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Eloquence, c'est la collection des trésors oubliés des labels Deutsche Grammophon, Decca et Philips. Initiée par l'Australie, cette série de rééditions sait créer l'événement. Les albums offrent des couplages souvent inédits, avec une véritable connaissance de l'histoire discographique pour former une présentation cohérente et soignée. Le son, provenant des bandes originales anglaises, est traité de manière naturelle pour pouvoir rendre au mieux l'exceptionnelle qualité sonore qui a subjugué des générations de mélomanes dès l'orée de la stéréophonie dont Decca a été un des pionniers, développant ses propres micros et magnétophones. Une collection pour mélomanes et audiophiles exigeants pour un prix modique.

Albums

CD$21.49

Symphonic Music - Released March 6, 2020 | Decca

A kaleidoscopic collection of orchestral Prokofiev in the 1950s, as recorded by Decca engineers in London, Paris and Copenhagen, featuring both rarities and classics. Once upon a time Peter and the Wolf was the best known of them, with six recordings to its credit in the days before LP. On this Kingsway Hall recording from 1949, the BBC announcer Frank Phillips told the story, with the experienced Prokofiev conductor Nikolai Malko making a rare appearance on Decca. Nowadays the Fifth Symphony is far more frequently heard in concert; this taut and thrilling 1952 account is the work of the Danish conductor Erik Tuxen, a legendary interpreter of Sibelius and his fellow countryman Nielsen. Three years later in June 1955, Sir Adrian Boult made his first stereo recording, of the Love for Three Oranges Suite with the Paris Conservatoire Orchestra. This was originally issued in mono with the Lieutenant Kijé Suite played by the Philharmonia Orchestra because the latter recording was mono only – whereas the present reissue now presents Oranges in its stereo version. Boult’s dry wit points up the sardonic qualities of both suites. Despite its title, Russian Overture from 1936 does not straightforwardly conform to principles of Soviet nationalism in music with its abrupt cuts from comic capers to sweeping Russian melody. Written like so much of Prokofiev’s music with tongue in cheek, it makes an apt companion on disc for his final symphony, the Seventh. These were recorded in November 1957 (and originally issued on the RCA ‘Living Stereo’ label) by the Paris Conservatoire Orchestra conducted by Jean Martinon, who had done much to promote the conductor’s music outside his Russian homeland. The Seventh is a deceptively simple work, imbued with a melancholy and nostalgia somewhat obscured by the ‘fake’ ending contrived to the symphony for it to win official approval (and which is played here). (© Decca Music Group Limited / Universal Music Australia Pty Ltd.)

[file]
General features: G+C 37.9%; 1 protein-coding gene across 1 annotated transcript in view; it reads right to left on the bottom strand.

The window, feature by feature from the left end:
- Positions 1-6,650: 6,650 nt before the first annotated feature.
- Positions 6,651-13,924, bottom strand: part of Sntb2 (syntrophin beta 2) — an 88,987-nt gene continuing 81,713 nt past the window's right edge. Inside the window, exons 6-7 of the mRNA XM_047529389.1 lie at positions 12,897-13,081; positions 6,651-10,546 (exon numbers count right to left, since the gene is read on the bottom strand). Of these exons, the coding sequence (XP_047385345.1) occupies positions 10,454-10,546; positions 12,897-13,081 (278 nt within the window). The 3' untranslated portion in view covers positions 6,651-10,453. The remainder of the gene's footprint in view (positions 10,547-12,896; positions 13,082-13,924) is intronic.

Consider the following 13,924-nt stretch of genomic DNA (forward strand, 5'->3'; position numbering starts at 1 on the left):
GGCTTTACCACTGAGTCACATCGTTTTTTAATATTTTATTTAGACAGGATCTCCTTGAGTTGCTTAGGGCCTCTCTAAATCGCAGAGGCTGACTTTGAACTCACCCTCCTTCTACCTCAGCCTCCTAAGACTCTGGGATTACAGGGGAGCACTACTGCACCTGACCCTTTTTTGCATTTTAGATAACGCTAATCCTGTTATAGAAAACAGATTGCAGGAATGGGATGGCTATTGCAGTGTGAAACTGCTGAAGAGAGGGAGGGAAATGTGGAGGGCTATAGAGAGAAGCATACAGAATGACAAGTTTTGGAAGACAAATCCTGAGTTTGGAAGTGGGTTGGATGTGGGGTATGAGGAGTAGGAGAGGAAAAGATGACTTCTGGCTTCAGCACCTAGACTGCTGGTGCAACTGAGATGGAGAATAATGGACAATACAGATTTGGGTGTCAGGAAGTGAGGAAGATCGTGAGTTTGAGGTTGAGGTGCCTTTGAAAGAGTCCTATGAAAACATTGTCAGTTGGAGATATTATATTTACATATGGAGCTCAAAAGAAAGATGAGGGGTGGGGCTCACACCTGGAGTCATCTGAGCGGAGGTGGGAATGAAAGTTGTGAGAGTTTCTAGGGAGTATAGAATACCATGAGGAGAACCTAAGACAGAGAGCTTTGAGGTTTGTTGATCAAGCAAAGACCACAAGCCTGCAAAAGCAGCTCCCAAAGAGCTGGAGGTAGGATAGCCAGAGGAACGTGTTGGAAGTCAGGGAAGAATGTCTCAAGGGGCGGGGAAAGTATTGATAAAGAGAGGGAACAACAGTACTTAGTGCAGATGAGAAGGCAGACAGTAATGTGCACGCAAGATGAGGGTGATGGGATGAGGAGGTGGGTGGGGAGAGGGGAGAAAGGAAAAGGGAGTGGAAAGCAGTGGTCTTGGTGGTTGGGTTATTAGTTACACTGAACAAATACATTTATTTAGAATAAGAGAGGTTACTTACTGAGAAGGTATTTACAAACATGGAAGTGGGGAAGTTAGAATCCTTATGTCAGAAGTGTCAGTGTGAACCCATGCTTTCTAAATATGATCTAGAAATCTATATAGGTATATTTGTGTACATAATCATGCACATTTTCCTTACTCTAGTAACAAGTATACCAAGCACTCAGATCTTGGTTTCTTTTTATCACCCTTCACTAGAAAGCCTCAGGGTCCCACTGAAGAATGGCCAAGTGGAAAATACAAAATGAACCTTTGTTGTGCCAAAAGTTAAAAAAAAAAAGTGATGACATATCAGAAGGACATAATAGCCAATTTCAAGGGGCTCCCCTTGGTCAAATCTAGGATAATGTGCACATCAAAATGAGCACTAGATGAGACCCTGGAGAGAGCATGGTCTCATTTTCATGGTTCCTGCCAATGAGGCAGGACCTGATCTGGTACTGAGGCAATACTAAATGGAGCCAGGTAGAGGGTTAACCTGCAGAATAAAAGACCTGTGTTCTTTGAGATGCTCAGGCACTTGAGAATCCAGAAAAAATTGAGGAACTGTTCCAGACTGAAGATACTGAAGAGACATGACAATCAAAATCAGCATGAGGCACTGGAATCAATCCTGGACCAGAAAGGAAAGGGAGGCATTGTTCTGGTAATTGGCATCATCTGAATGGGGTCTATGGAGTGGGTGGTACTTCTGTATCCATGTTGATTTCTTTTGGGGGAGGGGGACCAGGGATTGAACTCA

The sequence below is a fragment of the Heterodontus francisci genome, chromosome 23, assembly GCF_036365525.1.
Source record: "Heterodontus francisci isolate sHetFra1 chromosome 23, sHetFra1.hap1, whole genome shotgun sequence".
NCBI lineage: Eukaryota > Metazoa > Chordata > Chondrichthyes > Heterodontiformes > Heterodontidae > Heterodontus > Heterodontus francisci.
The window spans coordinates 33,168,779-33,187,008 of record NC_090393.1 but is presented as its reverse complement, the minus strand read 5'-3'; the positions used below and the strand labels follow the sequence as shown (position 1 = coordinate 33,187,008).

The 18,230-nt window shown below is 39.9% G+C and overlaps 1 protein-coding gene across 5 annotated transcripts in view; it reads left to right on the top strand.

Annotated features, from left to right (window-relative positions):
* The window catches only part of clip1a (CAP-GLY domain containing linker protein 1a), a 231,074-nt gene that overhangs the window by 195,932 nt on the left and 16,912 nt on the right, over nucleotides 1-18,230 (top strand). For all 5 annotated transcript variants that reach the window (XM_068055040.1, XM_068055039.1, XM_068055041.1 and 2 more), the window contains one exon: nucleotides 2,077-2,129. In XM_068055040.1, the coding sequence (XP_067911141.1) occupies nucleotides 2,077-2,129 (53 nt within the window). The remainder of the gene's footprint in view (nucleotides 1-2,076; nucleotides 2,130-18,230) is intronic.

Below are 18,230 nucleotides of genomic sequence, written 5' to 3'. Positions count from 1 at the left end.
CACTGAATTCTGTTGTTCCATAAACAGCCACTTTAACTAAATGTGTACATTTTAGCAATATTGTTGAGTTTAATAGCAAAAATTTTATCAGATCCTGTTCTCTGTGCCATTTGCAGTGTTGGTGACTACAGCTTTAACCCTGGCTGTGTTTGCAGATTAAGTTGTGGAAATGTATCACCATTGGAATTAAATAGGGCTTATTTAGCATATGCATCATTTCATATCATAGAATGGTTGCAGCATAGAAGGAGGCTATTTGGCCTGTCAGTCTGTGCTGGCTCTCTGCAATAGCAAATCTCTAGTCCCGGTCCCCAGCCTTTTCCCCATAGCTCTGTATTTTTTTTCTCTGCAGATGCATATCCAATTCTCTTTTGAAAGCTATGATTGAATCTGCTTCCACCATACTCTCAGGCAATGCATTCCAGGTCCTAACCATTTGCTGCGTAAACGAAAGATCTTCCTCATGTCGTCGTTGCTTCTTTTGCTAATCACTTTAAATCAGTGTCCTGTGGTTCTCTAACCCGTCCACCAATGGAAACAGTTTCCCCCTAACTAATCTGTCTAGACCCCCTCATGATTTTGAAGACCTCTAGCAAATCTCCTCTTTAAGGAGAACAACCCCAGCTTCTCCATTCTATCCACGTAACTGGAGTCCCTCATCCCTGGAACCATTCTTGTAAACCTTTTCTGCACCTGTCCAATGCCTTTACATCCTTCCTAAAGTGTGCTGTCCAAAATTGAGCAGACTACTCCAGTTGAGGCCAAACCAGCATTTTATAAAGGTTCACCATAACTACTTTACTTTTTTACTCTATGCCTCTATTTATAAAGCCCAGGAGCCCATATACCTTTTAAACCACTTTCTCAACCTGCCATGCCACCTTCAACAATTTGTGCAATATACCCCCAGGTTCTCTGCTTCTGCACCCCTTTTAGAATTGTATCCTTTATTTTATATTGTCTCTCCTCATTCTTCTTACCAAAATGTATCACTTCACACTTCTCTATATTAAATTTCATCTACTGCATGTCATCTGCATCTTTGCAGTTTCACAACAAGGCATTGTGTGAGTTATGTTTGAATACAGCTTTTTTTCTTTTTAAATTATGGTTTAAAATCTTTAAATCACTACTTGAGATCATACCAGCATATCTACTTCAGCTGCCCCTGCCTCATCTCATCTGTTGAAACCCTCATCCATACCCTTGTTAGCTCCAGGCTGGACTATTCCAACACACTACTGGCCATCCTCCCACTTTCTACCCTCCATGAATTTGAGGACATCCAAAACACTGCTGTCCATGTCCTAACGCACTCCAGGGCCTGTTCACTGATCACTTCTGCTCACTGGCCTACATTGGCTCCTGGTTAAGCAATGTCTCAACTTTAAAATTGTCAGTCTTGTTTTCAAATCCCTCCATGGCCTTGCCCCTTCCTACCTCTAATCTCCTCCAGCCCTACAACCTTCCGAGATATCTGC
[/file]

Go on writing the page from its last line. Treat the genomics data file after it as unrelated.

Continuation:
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Symphonic Music - Released March 6, 2020 | Decca

Sir Adrian Boult was a conductor of much more ‘temperament’ than is commonly supposed, with ever-frustrated ambitions to lead a complete Ring cycle, and whose consummate professionalism and Edwardian moustache concealed an interpreter of often fiery passions in Romantic repertoire. This new collection invaluably gathers up all the Tchaikovsky recordings he made for Decca between 1952 and 1956. The first of them was the fantasy overture based on Hamlet, a recording produced in Kingsway Hall by the young John Culshaw. Later the same month came the 1812 Overture, recorded without cannon or bells but possessed of a strength and dignity not always present in more bombastic accounts. Tchaikovsky played a formative role in Boult’s development. At the age of twelve he attended what he later called ‘the most important concert I have attended from my own point of view’. Arthur Nikisch was conducting Tchaikovsky’s Fifth Symphony and the First Piano Concerto with Mark Hambourg as soloist. Boult was captivated by Nikisch’s ability to obtain playing of the utmost brilliance and a quality of sound he had not heard before. It was on that evening that he decided that he had to become a conductor. At the beginning of June 1954 Boult and the LPO were joined by the 63-year-old violinist Mischa Elman for the Violin Concerto, and Elman rekindled in the sessions something of the golden tone which had propelled him to youthful fame as a pupil of Leopold Auer, to whom Tchaikovsky had originally dedicated the concerto. These are all mono recordings, whereas the Third Suite and Third Symphony were recorded in both mono and stereo, made in Paris and London respectively. Boult was apparently perplexed by the invitation to conduct the Paris Conservatoire Orchestra, but he secures from them playing of rare affection in the once-popular Theme and Variations movement. This compilation issues the stereo version of the Suite for this first time on a Decca CD. (© Decca Music Group Limited / Universal Music Australia Pty Ltd.)